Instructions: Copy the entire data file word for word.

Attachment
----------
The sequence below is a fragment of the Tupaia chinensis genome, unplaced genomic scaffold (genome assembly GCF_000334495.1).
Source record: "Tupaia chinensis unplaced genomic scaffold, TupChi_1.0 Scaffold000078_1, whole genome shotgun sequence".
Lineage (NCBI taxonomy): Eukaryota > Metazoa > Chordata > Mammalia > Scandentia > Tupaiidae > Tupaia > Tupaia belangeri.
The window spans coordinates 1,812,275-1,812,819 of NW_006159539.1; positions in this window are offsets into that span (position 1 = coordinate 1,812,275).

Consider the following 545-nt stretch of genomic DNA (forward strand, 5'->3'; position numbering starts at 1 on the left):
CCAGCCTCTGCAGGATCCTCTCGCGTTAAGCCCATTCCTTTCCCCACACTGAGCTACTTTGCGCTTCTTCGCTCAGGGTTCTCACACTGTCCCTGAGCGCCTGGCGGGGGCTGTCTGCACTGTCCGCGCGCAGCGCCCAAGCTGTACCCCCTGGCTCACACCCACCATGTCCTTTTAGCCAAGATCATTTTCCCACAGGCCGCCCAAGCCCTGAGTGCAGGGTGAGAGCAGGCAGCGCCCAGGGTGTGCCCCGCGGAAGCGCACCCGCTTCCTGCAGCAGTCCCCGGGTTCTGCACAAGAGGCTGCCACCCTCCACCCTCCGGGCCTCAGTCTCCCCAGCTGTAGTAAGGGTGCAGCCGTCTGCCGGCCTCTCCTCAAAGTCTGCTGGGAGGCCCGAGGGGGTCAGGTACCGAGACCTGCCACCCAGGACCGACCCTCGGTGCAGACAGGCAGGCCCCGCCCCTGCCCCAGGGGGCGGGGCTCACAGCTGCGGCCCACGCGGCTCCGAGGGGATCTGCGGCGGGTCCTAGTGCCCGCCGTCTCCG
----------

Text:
The sequence below is a fragment of the Tupaia chinensis genome, unplaced genomic scaffold (genome assembly GCF_000334495.1).
Source record: "Tupaia chinensis unplaced genomic scaffold, TupChi_1.0 Scaffold000078_1, whole genome shotgun sequence".
Lineage (NCBI taxonomy): Eukaryota > Metazoa > Chordata > Mammalia > Scandentia > Tupaiidae > Tupaia > Tupaia belangeri.
The window spans coordinates 1,812,275-1,812,819 of NW_006159539.1; positions in this window are offsets into that span (position 1 = coordinate 1,812,275).

Consider the following 545-nt stretch of genomic DNA (forward strand, 5'->3'; position numbering starts at 1 on the left):
CCAGCCTCTGCAGGATCCTCTCGCGTTAAGCCCATTCCTTTCCCCACACTGAGCTACTTTGCGCTTCTTCGCTCAGGGTTCTCACACTGTCCCTGAGCGCCTGGCGGGGGCTGTCTGCACTGTCCGCGCGCAGCGCCCAAGCTGTACCCCCTGGCTCACACCCACCATGTCCTTTTAGCCAAGATCATTTTCCCACAGGCCGCCCAAGCCCTGAGTGCAGGGTGAGAGCAGGCAGCGCCCAGGGTGTGCCCCGCGGAAGCGCACCCGCTTCCTGCAGCAGTCCCCGGGTTCTGCACAAGAGGCTGCCACCCTCCACCCTCCGGGCCTCAGTCTCCCCAGCTGTAGTAAGGGTGCAGCCGTCTGCCGGCCTCTCCTCAAAGTCTGCTGGGAGGCCCGAGGGGGTCAGGTACCGAGACCTGCCACCCAGGACCGACCCTCGGTGCAGACAGGCAGGCCCCGCCCCTGCCCCAGGGGGCGGGGCTCACAGCTGCGGCCCACGCGGCTCCGAGGGGATCTGCGGCGGGTCCTAGTGCCCGCCGTCTCCG